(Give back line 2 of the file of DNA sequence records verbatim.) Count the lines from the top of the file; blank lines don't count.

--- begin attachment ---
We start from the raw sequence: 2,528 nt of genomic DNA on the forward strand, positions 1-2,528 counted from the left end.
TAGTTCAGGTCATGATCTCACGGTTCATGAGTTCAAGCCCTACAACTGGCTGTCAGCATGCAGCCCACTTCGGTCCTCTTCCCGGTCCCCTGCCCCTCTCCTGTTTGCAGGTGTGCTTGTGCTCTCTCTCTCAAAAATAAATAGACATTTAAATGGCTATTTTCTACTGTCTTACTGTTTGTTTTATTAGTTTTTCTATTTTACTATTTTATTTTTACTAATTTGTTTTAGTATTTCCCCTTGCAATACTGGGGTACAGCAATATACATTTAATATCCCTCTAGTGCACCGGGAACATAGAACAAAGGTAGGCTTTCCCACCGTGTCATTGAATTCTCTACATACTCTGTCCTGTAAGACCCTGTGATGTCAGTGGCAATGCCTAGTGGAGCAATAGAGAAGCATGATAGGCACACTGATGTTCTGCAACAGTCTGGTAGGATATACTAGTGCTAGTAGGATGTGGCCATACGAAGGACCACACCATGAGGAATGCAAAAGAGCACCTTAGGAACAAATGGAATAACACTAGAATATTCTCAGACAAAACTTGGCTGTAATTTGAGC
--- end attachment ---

TAGTTCAGGTCATGATCTCACGGTTCATGAGTTCAAGCCCTACAACTGGCTGTCAGCATGCAGCCCACTTCGGTCCTCTTCCCGGTCCCCTGCCCCTCTCCTGTTTGCAGGTGTGCTTGTGCTCTCTCTCTCAAAAATAAATAGACATTTAAATGGCTATTTTCTACTGTCTTACTGTTTGTTTTATTAGTTTTTCTATTTTACTATTTTATTTTTACTAATTTGTTTTAGTATTTCCCCTTGCAATACTGGGGTACAGCAATATACATTTAATATCCCTCTAGTGCACCGGGAACATAGAACAAAGGTAGGCTTTCCCACCGTGTCATTGAATTCTCTACATACTCTGTCCTGTAAGACCCTGTGATGTCAGTGGCAATGCCTAGTGGAGCAATAGAGAAGCATGATAGGCACACTGATGTTCTGCAACAGTCTGGTAGGATATACTAGTGCTAGTAGGATGTGGCCATACGAAGGACCACACCATGAGGAATGCAAAAGAGCACCTTAGGAACAAATGGAATAACACTAGAATATTCTCAGACAAAACTTGGCTGTAATTTGAGC